Serum tissue transglutaminase IgA antibody level was elevated to 12 unit/mL (normal 0–3), which was diagnostic for celiac disease. The patient was started on a gluten-free diet for celiac disease, omeprazole 40 mg by mouth twice daily for gastritis, and the anti-emetics ondansetron and metoclopramide as needed. Symptoms improved, and she was able to continue on treatment.

The patient experienced a recurrence of symptoms, however, that was worse after each ICI infusion. Eight weeks after her endoscopy, she was also started on budesonide 9 mg by mouth daily and prochlorperazine three times a day with meals. Symptoms improved with budesonide. The patient also exhibited ICI-induced hypothyroidism and pancreatitis, with an increase in lipase from baseline 77 to 400. She was treated with pancreatic enzymes and thyroid replacement.

Interval imaging was concerning for progression of disease, and the patient discontinued nivolumab and ipilimumab after receiving 4 cycles of combination therapy. She continued gluten-free diet and was able to gain weight. She was tapered off of budesonide over a period of 6 months.

Discussion

Immune-checkpoints inhibitors have revolutionized the treatment of metastatic malignancies; however, they can trigger various organ-specific irAEs, such as nausea and diarrhea, which can limit their use even with evidence of regression of the underlying malignancy. One third of patients treated with ipilimumab, an anti-CTLA-4 antibody, develop diarrhea and 16% of patients will go on to develop severe colitis, which can lead to perforations (0.5%) and/or colectomy [4, 11]. Nivolumab, an anti-PD-1 antibody, causes diarrhea in 8–19% of patients, of whom only 1% experience grade 3 or 4 diarrhea [5, 12, 13]. Patients treated with a combination of ipilimumab and nivolumab have a 44% chance of developing diarrhea, with grade 3 diarrhea accounting for 20% of all cases [12]. Typically, the onset of diarrhea occurs 6 weeks after initiation of treatment, but can be delayed up to 6 months after the last dose of ICI [13]. Patients can also experience other irAEs separately or concomitantly, such as thyroiditis, myositis, and hepatitis, which suggests a systemic auto-immune like reaction to ICIs.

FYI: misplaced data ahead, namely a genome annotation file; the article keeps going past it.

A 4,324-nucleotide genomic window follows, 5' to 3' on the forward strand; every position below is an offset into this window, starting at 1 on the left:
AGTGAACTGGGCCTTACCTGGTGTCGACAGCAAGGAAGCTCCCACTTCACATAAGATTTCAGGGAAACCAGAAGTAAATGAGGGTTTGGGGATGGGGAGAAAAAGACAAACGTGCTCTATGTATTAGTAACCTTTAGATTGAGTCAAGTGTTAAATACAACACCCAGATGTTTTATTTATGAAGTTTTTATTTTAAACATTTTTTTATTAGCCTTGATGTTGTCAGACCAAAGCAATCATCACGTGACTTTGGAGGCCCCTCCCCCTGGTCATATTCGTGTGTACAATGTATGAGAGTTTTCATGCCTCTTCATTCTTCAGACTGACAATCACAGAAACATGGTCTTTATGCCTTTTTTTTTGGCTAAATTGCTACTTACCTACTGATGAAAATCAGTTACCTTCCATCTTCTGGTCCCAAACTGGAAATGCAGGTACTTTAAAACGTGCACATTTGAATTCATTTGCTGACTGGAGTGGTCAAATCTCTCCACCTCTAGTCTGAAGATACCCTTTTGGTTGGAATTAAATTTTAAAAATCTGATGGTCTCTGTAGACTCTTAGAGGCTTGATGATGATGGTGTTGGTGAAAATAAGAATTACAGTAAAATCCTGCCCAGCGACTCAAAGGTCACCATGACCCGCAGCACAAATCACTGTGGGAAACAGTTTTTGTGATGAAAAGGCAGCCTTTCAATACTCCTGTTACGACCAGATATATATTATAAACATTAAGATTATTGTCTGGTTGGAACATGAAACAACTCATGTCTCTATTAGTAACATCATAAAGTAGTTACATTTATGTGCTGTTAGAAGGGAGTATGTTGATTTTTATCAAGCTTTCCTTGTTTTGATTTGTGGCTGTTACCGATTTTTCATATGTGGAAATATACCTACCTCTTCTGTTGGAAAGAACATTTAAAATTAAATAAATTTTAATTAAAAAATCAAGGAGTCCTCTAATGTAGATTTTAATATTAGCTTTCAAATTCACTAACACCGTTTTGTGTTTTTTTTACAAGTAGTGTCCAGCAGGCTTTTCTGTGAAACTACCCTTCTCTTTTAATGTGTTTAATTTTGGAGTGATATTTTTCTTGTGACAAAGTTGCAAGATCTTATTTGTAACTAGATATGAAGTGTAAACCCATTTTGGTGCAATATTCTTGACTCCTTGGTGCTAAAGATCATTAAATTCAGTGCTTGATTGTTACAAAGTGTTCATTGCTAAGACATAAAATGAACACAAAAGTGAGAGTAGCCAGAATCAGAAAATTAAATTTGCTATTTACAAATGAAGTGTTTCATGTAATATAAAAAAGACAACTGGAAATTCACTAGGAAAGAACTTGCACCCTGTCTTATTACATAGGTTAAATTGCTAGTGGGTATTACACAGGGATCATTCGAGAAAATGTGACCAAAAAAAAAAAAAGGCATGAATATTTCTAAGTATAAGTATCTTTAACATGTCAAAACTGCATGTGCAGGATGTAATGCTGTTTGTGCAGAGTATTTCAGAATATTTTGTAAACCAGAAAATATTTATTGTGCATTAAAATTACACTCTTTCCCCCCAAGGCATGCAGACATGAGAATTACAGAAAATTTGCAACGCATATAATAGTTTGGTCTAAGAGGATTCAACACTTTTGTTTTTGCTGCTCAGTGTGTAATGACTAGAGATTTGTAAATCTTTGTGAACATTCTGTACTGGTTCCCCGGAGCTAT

While colitis is the most common cause of diarrhea in the ICI-treated patient, alternative etiologies of diarrhea must also be considered. There has been only one published case reporting ICI-induced celiac disease due to ipilimumab [14]. Our case report highlights a rare irAE, celiac disease, associated with ICI treatment. It is unclear whether the patient had previously undiagnosed celiac disease or whether ICIs triggered her enteritis, but the patient was asymptomatic prior to initiation of ICI. Given that she also exhibited other well-characterized concomitant irAEs such as pancreatitis and hypothyroidism, we suspect that her celiac disease was triggered by ICIs. The initiation of ipilimumab in particular seemed to trigger her symptoms, which is in concordance with the literature that has shown the strong immunogenic effects of ipilimumab compared to other ICIs. The patient’s celiac diagnosis was coincidental; given that her diarrhea was of a lower grade, she was treated symptomatically with loperamide. Upper endoscopy was mainly performed for her nausea and vomiting.

The pathogenesis of celiac disease is due to gluten-mediated activation of intestinal CD4+ T cells in the lamina propria. Gliadin peptides from gluten are converted by tissue transglutaminase (TTG) to a form that increases their affinity for HLA-DQ2 and HLA-DQ8 molecules and results in enhanced antigen presentation. Antigen presenting cells activate CD4+ T-helper cells in the lamina propria, causing expansion of cells that produce antibodies to gliadin and TTG [15]. The histologic hallmarks of celiac disease on small bowel biopsies are intraepithelial lymphocytosis, lymphoplasmacytic inflammation of the lamina propria, villous atrophy, and crypt hyperplasia [16].